Acoustic startle reflex (ASR) can be used as a tool to examine reticulospinal excitability. The potential role of reticulospinal mechanisms in the development of spasticity has been suggested but not tested.Objective:
To examine reticulospinal excitability at different stages of motor recovery in patients with chronic stroke using the ASR.Methods:
Sixteen subjects with hemiplegic stroke participated in the study. We examined ASR responses at rest and contralateral motor overflow during voluntary elbow flexion.Results:
ASR responses in impaired biceps muscles showed different patterns at different stages. In subjects without spasticity, ASR responses were less frequent (10% on impaired side) and had normal duration (<200 ms). In subjects with spasticity, the responses were more frequent (58.3% on impaired side) and longer lasting (up to 1 minute). However, no correlation between exaggerated reflex responses and Modified Ashworth Scale (MAS) scores was observed. During voluntary elbow flexion on the impaired side, similar positive linear force-electromyogram (EMG) relationships were found in subjects with and without spasticity. Electromyographic activity of the resting nonimpaired limb increased proportionally in subjects with spasticity (r = 0.6313, P = .0004), but no such correlation was found in subjects without spasticity (r = 0.0191, P = .9612).Conclusions:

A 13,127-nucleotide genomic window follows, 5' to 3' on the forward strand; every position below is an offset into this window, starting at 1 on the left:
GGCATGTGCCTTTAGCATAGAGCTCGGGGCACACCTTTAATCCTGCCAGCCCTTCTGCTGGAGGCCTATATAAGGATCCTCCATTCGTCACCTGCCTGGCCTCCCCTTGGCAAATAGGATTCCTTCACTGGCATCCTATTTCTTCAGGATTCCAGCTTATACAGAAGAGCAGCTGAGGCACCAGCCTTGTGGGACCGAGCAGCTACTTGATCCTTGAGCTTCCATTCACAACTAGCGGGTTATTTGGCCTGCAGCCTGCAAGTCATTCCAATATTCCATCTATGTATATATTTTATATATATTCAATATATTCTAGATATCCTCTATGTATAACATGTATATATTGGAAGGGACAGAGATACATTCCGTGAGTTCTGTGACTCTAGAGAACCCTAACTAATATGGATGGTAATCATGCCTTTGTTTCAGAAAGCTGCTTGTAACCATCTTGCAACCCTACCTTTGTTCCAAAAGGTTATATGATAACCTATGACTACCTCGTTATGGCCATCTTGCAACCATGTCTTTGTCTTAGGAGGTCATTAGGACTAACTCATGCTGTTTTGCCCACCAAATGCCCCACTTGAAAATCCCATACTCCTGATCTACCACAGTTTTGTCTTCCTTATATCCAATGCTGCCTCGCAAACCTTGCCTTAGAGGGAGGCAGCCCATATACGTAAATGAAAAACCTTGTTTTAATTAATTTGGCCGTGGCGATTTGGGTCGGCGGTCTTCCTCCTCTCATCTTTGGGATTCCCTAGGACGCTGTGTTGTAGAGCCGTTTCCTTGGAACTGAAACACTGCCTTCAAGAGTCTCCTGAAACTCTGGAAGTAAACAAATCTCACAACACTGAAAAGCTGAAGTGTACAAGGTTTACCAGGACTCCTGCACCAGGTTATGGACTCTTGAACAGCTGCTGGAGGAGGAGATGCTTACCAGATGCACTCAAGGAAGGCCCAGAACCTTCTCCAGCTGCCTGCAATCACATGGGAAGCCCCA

Preliminary findings of exaggerated ASR responses and associated contralateral overflow only in spastic biceps muscles in patients with chronic stroke suggest the important role of reticulospinal mechanisms in the development of spasticity.